Constipation in Children | Health & Fitness

Chris Woolston

How can I tell if my child is constipated?

Don’t count it by the number of trips your child makes to the bathroom. Some children need to poop twice a day; others go only once every two or three days. Unless it’s been four or more days since your child’s last bowel movement, you probably don’t need to worry. The important thing is how easily she goes, not how often. If he has large or hard stools that are bothering him, he is constipated and needs your help.

A single uncomfortable bowel movement can make your child anxious about using the bathroom, and that’s where the trouble starts. Some children begin to postpone bowel movements as long as possible. Others may use the bathroom every day, but don’t take enough time to completely empty the lower colon. Either way, stool can build up in the colon, causing it to stretch and lead to painful cramps. An enlarged colon can lead to larger-than-normal stools, possibly large enough to clog the toilet. Heavily soiled underwear can be another sign of constipation: liquid stool can slip through the obstruction in the lower intestine and catch the child by surprise.

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You may also notice some changes at the dinner table. If your child is constipated, she may often have a poor appetite or not eat much at one sitting. Also, her appetite can spike after a large bowel movement and then quickly subside.

What causes constipation?

Many factors can set the process in motion. If your child fights the urge to have a bowel movement (for example, because he doesn’t like to use the bathrooms at school), his stools are likely to become large and hard. Dehydration, which often follows a bout of diarrhea or other illness, can also harden stools. And while diet alone doesn’t usually cause constipation, a diet of high-fat, low-fiber foods (including lots of snacks and pastries) can definitely make it worse. Regularly eating a lot of dairy products, especially cheese, can also contribute to constipation.

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In rare cases, constipation is a sign of hypothyroidism or lead poisoning. Your pediatrician should check for these and other possible disorders if your child’s constipation is an almost constant problem.

Most cases of constipation are easily treated at home. You can soften your child’s stool by giving him prune juice and making sure he drinks plenty of other fluids. Exercise and frequent servings of whole-wheat bread, bran cereals, oatmeal, fruits, vegetables, popcorn (for older children), and other high-fiber foods will also help. Avoid or limit cooked carrots and squash, as well as large amounts of dairy products such as cheese, yogurt, and ice cream.

You may also need to encourage him to use the bathroom as soon as he feels the urge to have a bowel movement. If she’s still having trouble, suggest she spend five to 10 minutes in the bathroom after each breakfast and dinner; you may find yourself in a new, healthy routine. Talk to him about spending time in the bathroom in a practical way, never in anger, so that he feels relaxed about the procedure.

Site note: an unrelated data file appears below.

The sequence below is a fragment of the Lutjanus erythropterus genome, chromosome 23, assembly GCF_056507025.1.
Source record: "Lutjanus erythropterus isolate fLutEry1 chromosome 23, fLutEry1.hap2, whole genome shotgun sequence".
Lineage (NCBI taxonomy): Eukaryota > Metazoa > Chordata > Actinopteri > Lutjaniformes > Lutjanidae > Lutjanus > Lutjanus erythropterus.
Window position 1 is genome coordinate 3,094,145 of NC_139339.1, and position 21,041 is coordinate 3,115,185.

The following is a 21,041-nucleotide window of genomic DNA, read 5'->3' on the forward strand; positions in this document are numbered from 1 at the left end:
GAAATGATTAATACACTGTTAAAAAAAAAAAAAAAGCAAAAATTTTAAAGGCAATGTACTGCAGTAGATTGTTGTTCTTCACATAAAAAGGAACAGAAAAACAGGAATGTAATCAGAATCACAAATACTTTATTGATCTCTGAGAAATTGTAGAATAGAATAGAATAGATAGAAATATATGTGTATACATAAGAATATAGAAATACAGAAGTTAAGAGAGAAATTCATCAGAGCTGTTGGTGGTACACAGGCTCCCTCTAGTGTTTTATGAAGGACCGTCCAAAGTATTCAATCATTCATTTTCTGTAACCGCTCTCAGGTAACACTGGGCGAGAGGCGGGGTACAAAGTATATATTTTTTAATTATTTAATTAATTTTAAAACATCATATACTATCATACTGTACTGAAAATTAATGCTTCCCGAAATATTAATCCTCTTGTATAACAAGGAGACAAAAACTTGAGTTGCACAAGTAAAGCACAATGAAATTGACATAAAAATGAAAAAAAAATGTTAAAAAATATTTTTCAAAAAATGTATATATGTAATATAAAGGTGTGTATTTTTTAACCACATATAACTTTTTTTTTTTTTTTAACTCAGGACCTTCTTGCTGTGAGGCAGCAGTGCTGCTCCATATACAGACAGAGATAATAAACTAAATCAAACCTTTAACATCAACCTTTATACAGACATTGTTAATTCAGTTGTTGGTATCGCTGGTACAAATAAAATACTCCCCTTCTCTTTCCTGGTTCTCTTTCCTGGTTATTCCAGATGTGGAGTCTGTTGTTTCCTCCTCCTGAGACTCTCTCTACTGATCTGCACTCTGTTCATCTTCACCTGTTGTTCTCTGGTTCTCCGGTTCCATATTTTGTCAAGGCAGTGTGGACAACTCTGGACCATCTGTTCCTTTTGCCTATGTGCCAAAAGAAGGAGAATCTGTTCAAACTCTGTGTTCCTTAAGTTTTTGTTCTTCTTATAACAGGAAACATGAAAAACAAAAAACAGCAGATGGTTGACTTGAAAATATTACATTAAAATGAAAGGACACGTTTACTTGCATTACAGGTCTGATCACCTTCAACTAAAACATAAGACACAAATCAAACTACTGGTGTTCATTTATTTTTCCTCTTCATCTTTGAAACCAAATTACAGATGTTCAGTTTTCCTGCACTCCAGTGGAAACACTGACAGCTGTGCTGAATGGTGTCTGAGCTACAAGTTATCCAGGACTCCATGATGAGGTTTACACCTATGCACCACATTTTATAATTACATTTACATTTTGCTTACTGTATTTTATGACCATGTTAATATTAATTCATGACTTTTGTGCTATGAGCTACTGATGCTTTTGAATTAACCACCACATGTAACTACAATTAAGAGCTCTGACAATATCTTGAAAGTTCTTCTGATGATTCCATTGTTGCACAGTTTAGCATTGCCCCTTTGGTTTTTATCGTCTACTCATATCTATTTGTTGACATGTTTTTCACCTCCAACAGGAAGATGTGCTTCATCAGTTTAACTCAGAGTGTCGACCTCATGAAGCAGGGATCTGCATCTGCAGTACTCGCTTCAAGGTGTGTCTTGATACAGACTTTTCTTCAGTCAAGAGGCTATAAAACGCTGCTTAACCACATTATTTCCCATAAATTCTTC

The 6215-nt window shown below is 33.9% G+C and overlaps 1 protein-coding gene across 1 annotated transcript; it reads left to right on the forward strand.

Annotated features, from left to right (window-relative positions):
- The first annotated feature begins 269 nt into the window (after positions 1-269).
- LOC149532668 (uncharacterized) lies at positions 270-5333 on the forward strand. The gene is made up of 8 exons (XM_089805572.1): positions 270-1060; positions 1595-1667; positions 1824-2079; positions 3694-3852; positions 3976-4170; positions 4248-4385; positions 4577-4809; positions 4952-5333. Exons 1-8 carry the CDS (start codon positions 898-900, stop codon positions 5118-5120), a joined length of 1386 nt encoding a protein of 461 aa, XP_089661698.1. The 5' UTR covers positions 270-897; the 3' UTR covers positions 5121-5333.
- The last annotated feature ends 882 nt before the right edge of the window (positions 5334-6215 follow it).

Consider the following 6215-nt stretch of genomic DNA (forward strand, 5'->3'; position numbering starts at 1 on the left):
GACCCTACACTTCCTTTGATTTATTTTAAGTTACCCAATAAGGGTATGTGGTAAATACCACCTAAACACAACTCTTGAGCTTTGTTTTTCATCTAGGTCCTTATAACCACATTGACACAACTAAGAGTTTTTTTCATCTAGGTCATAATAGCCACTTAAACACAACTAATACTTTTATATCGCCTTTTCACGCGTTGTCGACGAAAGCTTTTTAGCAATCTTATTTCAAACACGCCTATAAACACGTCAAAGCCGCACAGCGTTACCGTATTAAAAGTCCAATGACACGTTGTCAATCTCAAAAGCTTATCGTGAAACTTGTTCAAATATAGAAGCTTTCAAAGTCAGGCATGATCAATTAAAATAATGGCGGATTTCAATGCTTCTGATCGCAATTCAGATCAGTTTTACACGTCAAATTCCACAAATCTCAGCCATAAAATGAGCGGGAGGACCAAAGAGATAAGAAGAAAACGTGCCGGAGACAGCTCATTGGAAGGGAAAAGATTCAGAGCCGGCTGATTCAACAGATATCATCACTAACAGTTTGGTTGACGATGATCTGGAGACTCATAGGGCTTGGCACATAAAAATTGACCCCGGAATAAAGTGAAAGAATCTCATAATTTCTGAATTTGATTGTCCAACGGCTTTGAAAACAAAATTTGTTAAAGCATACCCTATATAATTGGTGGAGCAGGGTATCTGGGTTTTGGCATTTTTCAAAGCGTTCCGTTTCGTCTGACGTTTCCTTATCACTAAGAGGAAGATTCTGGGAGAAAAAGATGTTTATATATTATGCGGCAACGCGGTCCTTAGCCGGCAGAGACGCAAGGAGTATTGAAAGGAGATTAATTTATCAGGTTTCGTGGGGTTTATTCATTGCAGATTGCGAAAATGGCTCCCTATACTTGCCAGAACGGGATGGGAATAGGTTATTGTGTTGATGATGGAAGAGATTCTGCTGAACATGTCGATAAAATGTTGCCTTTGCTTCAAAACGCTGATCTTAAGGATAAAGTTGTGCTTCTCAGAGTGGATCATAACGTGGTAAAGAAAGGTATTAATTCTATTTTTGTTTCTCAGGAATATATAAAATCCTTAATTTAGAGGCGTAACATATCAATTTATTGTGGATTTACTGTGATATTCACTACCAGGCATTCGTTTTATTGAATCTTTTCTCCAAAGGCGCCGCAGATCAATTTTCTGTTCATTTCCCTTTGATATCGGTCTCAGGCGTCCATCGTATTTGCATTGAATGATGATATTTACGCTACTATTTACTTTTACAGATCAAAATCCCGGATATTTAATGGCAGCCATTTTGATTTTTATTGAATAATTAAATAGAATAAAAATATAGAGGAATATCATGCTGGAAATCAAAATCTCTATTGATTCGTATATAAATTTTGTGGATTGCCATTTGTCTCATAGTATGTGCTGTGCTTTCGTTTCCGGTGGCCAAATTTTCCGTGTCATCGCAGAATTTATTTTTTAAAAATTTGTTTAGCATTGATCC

Although stool softeners and some laxatives such as Metamucil are generally safe and effective in small doses, most children can get relief without these medications. If a doctor recommends them for your child, use them with confidence. Otherwise, skip them. And don’t give your child a suppository or an enema unless your pediatrician tells you it’s a good idea.

When does my child need a doctor?

Call your pediatrician if:

  • You are worried about your son.
  • Your child has gone more than four days without a bowel movement.
  • Your constipation has lasted more than two or three weeks.
  • You’re dirtying your clothes.
  • The problem is interfering with your normal activities.
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Your child’s doctor can determine the cause of the constipation and help you develop a strategy to relieve it. He may recommend further dietary or behavioral changes, or prescribe laxatives or stool softeners.

If your child has severe pain when passing stool or if there is blood in the stool, he or she may have a small tear in the lining of the anus. Although this type of tear, called an anal fissure, will eventually heal on its own, a doctor can speed up the process with stool-softening medications.

And remember: constipation may just be a sign that your child needs more exercise, as well as more fiber and water in their diet.

Pantell, Robert HMD, James F. Fries MD, and Donald M. Vickery MD Caring for Your Child: An Illustrated Parent’s Guide to Complete Health Care, Eighth edition. Da Capo life books.

Stephen M. Borowitz, Chronic Constipation and Encopresis in Children, Children’s Medical Center, University of Virginia:

nemours Foundation, Constipation.

Originally posted on consumer.healthday.compart of TownNews Content Exchange.